View Full Version : Natural, nutritional, potentiators, precursors?


JAT137
05-27-13, 02:25 PM
I'm new to this site but so far find it to be heavy on the pharmaceuticals and not so interested in natural alternatives. Personally, I have found natural, nutritional potentiators and precursors which have enabled us to cut our meds more than in half, plus positively change mood, outlook and focus...

Dizfriz
05-27-13, 04:28 PM
I'm new to this site but so far find it to be heavy on the pharmaceuticals and not so interested in natural alternatives. Personally, I have found natural, nutritional potentiators and precursors which have enabled us to cut our meds more than in half, plus positively change mood, outlook and focus...

Perhaps it is because the alternate treatments have, for the most part, not been shown to be effective except for a relatively few individuals. For most they simply don't work.

As far as I know, the only one with any evidence behind it is Omega 3.

I am glad you have found something that seems to work for you but generally medication is the single most effective intervention and the forum tends to reflect this but there is a lot of discussion on this at times.

I think we would all love to see an effective treatment for ADHD that would reduce the need for medication but currently little seems to be consistently useful for this.

If you have something with good peer reviewed studies behind it, please share.

In any case, welcome aboard.

Dizfriz

Amtram
05-27-13, 08:37 PM
JAT137, the main reason we don't see as much success with supplements as we do with medications is that supplements are ingested, and the body treats them as food, first and foremost. Amino acids, especially, are components of nutrients, and as such, they are put to use as nutrients via the digestive system. What is not used is excreted for the most part, leaving very little to become a precursor of a neurotransmitter, even if it did manage to get converted by the body into a chemical that would cross the blood-brain barrier.

On top of that, few people have a problem with manufacturing more of any given neurotransmitter, so making even more of it does nothing to help the problem. For the most part, what happens is that the receiving end of the synapse stops accepting the neurotransmitter, and whatever additional amount is produced just sits in the gap and gets reabsorbed, doing nothing.

So. . .even if a few molecules of whatever supplement you're taking manage to bypass the digestive process, not get chemically linked with something along the way and turn into a different compound, pass the blood-brain barrier and maybe, just maybe, turn into a molecule or two of dopamine or norepinephrine or (least likely of all) serotonin, it won't do a thing if your receiving synapses are already rejecting the chemical you're producing naturally.

Pharmaceuticals are designed to bypass the digestive process and pass directly through the digestive tract unchanged (or, in some cases, processed during the elimination phase, but that's a whole other kettle of fish.) They are designed also to be small enough molecules that they can pass directly through the blood-brain barrier, and in many cases have an affinity for only one specific receptor out of the many that process each type of neurotransmitter. They don't require any special chemical interactions to do their jobs, and there are only a few things that will interfere with them doing their jobs.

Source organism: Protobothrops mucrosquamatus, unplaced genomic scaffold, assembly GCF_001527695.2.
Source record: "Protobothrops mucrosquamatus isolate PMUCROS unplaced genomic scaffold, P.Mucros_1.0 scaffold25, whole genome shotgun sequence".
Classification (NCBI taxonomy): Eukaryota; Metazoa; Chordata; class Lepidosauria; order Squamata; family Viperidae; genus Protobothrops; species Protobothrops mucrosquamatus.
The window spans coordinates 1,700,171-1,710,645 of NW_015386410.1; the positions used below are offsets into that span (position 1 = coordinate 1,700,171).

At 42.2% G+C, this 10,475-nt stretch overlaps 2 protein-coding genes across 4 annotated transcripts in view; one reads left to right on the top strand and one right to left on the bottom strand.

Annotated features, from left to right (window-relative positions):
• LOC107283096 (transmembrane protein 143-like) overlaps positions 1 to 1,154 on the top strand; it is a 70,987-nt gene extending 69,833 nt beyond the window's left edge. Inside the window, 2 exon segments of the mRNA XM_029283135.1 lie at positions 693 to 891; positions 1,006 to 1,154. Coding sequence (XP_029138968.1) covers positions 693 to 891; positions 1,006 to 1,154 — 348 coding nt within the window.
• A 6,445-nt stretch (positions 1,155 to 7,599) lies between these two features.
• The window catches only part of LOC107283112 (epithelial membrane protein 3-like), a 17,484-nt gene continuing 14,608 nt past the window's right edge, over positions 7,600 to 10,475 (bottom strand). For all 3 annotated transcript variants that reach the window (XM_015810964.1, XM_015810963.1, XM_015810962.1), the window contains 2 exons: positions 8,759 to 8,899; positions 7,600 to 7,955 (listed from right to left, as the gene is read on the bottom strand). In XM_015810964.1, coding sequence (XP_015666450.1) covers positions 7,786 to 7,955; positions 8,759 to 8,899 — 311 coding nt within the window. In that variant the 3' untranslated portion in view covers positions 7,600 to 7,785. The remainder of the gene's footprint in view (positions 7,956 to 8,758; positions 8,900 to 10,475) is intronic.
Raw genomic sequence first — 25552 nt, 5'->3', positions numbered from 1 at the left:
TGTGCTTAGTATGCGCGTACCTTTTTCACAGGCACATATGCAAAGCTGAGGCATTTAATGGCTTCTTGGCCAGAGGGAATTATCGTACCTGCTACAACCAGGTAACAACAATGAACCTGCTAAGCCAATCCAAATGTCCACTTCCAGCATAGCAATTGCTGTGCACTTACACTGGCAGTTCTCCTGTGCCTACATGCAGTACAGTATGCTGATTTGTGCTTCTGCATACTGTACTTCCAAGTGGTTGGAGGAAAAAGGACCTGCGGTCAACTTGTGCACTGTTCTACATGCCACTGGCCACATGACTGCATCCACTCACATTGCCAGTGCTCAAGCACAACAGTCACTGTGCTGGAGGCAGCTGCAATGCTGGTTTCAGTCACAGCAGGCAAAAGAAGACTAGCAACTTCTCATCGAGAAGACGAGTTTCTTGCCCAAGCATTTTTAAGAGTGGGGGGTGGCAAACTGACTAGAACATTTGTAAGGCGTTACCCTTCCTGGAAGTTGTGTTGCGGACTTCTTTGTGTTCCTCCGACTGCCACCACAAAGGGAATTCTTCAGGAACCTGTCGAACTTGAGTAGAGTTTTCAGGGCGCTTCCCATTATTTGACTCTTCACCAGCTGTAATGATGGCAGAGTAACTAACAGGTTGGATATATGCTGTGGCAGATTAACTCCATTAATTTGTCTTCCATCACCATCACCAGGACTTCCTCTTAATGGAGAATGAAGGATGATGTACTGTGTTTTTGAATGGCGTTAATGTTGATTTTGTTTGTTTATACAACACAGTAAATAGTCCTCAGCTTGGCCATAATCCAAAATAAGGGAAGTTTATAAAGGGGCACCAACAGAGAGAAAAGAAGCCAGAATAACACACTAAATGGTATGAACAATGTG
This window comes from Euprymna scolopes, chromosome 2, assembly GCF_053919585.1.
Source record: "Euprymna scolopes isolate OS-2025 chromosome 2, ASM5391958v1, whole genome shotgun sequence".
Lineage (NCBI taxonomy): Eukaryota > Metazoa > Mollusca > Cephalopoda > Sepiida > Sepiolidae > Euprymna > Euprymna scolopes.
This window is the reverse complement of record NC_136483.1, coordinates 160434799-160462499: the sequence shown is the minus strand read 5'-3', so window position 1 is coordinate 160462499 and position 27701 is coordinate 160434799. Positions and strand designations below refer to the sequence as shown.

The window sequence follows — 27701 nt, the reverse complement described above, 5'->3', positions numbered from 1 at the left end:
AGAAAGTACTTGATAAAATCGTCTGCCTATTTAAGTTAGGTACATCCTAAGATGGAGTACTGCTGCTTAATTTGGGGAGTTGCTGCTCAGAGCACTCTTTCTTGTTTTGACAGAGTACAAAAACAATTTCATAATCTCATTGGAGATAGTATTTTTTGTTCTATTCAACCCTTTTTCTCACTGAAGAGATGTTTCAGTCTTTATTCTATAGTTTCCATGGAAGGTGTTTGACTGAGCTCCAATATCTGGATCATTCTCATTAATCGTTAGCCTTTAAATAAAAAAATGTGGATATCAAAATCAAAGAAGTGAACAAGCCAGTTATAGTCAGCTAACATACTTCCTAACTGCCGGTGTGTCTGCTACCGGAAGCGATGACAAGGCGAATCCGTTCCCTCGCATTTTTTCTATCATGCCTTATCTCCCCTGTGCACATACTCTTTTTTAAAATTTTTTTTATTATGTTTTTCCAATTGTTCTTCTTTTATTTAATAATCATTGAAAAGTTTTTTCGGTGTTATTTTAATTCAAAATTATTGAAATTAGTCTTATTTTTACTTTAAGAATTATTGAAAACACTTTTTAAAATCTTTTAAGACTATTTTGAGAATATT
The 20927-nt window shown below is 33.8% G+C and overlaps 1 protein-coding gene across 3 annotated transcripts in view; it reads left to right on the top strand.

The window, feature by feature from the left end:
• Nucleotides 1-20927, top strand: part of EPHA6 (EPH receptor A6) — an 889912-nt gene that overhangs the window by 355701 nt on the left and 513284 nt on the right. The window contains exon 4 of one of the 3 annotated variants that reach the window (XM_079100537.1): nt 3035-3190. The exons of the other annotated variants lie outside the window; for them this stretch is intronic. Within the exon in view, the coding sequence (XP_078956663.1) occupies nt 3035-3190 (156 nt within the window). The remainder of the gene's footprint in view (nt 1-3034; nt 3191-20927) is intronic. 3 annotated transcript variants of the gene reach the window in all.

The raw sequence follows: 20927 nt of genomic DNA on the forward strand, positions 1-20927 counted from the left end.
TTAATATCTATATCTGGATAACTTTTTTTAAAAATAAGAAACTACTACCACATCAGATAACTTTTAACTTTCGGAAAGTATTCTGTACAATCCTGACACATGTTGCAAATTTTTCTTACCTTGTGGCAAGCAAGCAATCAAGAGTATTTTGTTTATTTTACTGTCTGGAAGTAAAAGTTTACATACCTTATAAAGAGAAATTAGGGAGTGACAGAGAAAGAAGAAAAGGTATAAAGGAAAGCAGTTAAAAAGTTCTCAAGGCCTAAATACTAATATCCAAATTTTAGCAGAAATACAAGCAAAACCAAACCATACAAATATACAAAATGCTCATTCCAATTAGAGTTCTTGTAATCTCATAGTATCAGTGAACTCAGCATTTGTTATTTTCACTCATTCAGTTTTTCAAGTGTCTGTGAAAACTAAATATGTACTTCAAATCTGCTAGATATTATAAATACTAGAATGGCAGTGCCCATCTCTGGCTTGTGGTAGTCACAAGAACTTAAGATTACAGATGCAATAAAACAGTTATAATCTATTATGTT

Plus, what they do is open up the receiving ends of the synapses so that they can make use of the neurochemical that's produced - overriding that shutoff that's causing the problem in the first place. There are a limited number of medications that actually produce more of any given chemical, and those often affect the absorption of that same chemical as well, upping the effect.

Ergo, we have chemicals that are designed to do very specific things in the human brain, and many trials that show they perform that function pretty consistently. Then we have supplements, which need to have a whole chain of unpredictable things happen in order to do anything, which might not be the thing that needs to be done even if all those things happen. So one is going to be a treatment with highly predictable results, the other is going to be a game of chance.

And if you look at the scientific studies on amino acids and several other highly touted supplements, you're going to see that the amount you have to take in order to maybe, just maybe, notice a bit of a change, it's actually cheaper to go to the doctor and get a prescription. Possibly safer, too - the dose makes the poison, and you'd need humongous doses of these things.

dvdnvwls
05-28-13, 02:23 AM
"Natural" is a loaded word. There is more than one kind of natural-ness, and there is often dissimulation about which meaning of "natural" is being used.

There are only four kinds of pills: safe, effective, both, neither. When I take a pill, which of those four categories it belongs to is all that matters to me.